Merit Scholars, Bozeman High

From left, Marie Riek, Siena Popiel, Nina Bennett, Carter Berg and Cody Rosolowasy pose for a photo outside of Bozeman High on Wednesday, Sept. 30, 2020. These five seniors are National Merit Scholarship semifinalists. They will now have the opportunity to compete for advancement into the finalist found of the program.

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A pandemic hasn’t slowed down the plans of these students.

Five Bozeman High School seniors have been named National Merit Scholarship semifinalists this year, based on their scores on last year’s Preliminary SAT college-entrance tests.

The teens are among 16,000 semifinalists announced in September, and considered the top 1% of the 1.5 million juniors who took the test nationwide last year. The semifinalists will compete for 7,600 National Merit Scholarships worth over $30 million offered next spring.

Bozeman High School is one out of two schools in the state to have five semifinalists, said Dan Mills, principal of the school.

“It’s a very humble group, and they take themselves, their intelligence and diligence, very seriously,” Mills said.

He said despite their common achievement, the group of students all have “bright and diverse interests.”

Mills, a former Advanced Placement English teacher, joked the one class all five of the students had in common was AP English, a testament to the importance of the class.

He said while the semifinalist designation was based on the students’ PSAT scores, it was a “hallmark of 13 years in the Bozeman School District.”

Interviewed this week, the students talked about their high school experiences, their plans for the future and the eventful months of the coronavirus pandemic.

“I wasn’t thinking about it, and it wasn’t something I was trying to achieve,” said senior Siena Popiel on being named a semifinalist. “It was a nice little surprise.”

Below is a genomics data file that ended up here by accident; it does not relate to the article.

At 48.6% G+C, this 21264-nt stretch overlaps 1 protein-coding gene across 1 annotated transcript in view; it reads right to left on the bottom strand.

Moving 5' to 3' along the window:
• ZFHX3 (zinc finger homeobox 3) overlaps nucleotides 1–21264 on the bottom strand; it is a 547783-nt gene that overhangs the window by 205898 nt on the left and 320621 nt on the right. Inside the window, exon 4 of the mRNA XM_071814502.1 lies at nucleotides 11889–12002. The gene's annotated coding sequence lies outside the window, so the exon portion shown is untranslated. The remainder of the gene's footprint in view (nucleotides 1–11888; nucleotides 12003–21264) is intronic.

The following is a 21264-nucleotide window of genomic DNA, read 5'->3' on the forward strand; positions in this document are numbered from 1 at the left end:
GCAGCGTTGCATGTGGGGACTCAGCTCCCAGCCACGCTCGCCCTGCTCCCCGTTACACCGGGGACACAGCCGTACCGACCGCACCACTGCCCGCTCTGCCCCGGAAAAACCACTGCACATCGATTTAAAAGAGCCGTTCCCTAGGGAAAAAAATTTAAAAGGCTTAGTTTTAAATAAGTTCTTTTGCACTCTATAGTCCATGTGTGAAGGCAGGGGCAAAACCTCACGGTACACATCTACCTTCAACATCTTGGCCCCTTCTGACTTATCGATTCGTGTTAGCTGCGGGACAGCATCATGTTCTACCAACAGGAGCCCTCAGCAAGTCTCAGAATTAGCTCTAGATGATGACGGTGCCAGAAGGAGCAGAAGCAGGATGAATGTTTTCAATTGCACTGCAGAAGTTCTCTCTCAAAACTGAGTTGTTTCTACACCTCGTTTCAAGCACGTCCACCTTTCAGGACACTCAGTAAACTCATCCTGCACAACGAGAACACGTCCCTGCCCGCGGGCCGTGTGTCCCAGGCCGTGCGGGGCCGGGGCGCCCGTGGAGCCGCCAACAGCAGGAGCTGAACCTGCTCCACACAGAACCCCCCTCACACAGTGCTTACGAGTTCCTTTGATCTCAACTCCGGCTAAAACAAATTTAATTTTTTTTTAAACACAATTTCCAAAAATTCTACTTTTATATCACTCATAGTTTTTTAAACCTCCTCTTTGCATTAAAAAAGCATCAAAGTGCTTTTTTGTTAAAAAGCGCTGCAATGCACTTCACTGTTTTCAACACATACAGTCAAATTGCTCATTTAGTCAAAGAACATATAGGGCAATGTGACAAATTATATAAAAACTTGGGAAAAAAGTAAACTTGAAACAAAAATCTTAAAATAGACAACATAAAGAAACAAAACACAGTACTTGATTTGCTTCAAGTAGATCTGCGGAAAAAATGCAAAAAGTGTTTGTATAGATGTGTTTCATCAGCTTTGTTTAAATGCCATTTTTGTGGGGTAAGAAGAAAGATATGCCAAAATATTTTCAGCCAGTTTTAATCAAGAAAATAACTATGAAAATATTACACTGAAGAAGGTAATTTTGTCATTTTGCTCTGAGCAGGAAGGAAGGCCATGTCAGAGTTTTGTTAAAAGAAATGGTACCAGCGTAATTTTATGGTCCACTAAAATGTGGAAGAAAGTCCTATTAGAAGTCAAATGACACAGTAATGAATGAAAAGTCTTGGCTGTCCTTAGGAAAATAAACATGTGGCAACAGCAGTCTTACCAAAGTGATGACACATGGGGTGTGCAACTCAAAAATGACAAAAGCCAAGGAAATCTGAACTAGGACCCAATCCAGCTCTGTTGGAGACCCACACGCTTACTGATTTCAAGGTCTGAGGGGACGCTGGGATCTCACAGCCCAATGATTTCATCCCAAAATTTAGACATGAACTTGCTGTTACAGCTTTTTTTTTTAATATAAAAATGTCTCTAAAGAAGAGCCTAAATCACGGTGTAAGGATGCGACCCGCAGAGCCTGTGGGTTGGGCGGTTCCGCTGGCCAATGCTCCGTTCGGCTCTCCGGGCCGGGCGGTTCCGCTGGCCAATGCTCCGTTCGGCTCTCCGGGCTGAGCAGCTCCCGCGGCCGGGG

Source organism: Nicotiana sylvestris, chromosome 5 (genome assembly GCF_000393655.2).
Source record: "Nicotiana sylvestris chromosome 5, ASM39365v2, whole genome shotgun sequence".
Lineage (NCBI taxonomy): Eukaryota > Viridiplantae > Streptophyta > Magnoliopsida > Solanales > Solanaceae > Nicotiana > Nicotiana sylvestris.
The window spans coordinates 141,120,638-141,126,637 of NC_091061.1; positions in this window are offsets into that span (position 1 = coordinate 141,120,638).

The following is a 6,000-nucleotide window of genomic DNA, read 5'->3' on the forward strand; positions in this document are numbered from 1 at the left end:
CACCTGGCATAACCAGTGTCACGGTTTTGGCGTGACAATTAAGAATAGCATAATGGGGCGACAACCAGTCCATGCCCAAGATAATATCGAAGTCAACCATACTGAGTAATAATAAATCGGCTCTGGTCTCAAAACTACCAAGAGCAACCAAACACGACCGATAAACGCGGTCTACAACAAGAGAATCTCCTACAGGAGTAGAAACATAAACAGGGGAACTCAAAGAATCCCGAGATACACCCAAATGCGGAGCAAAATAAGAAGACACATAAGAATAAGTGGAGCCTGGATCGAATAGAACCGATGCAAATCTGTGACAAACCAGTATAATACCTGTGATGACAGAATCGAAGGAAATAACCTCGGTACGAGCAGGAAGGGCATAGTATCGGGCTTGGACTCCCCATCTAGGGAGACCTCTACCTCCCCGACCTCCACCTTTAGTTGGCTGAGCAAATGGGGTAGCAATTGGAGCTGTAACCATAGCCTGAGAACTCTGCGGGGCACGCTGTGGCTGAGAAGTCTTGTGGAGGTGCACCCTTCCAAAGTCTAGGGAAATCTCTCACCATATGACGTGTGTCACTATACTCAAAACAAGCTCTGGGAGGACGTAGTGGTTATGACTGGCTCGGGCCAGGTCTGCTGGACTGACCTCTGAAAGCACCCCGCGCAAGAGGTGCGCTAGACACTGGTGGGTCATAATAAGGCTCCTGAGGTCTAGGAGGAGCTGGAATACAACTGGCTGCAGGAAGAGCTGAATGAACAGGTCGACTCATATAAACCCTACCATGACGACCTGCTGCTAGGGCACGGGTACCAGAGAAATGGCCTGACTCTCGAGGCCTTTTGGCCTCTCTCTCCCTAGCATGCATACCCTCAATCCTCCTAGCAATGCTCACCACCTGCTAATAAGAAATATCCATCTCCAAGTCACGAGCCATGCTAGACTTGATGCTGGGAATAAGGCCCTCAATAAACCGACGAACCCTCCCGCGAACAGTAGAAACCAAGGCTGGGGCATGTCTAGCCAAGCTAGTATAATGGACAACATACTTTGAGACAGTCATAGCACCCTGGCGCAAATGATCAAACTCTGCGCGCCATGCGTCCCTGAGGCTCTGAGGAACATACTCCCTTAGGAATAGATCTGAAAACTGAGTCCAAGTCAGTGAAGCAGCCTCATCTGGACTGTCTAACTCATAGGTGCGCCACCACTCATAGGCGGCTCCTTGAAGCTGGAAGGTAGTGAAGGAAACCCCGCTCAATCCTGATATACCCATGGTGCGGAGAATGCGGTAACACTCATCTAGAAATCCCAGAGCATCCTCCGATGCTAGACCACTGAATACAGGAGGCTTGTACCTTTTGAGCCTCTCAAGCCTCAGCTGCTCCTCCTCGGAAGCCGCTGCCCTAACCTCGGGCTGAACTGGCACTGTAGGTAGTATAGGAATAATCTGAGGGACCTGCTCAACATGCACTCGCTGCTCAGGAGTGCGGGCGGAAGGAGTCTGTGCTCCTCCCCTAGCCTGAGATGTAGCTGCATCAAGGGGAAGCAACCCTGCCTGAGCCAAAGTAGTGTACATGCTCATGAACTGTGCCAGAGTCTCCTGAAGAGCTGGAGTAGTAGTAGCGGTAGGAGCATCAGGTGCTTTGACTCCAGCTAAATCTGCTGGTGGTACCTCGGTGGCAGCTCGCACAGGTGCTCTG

“It’s testing your cumulative knowledge so you can’t study for it 20 hours beforehand,” said Carter Berg, who credited the district’s emphasis on teaching students to understand the why.

“It’s a blessing we do have with living in Bozeman, dedicated teachers who do a lot,” said Nina Bennett.

“We’re extremely lucky to have grown up here,” said Cody Rosolowsky.

“We’re all in the college application process now,” said Maria Riek of what the last few months have been like.

The students all expressed a wide range of interest in activities outside of their regular classwork, including speech and debate, math tutoring, rock climbing, and volunteering with a lab at Montana State University.

Maria Rick, who is on the leadership team of the school’s HOSA-Future Health Professionals group, said she plans to major in biology and then attend medical school. She said she would like to focus on medical research.

Berg said he is flip-flopping between a couple options but is leaning toward majoring in environmental science and possibly going into environmental law.

Bennett, who spent last year living in Mexico, said she plans to major in psychology and become a therapist.

Rosolowsky, who competes with the Bozeman Climbing Team, said he would like to major in mechanical engineering with the long-term goal of working with a motorsports team. He said, “going fast would be a dream.”

Popiel, who is president of the school’s Sexuality and Gender Alliance group, said she plans to go to law school, with a focus on human rights law.

With the blended model of instruction this year – two days of in-person and three days remote – the students said it gave them a flexibility and freedom to have more ownership over their schedules.

“There is more autonomy with this schedule,” Riek said.

Berg said he had to learn how to space out the work load, instead of trying to do all of the remote work in one day. He said it was a great skill to learn for college.

“We’ve definitely benefited form the blended online schedule,” said Rosolowsky.

They all agreed the transition to partial remote learning was probably easiest for their age-group but presented more challenges for elementary students.

The seniors said they were looking forward to graduating this year, and being able to celebrate that accomplishment with friends and family.

Mills said he loved this time of year and the announcement of the semifinalists. He said he was excited to think about the group of students and what was to come for them.

“It’s easy, especially this year, to be cynical of the world,” he said. “But this group provides some hope for the future.”

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Liz Weber can be reached at lweber@dailychronicle.com or 582-2633.

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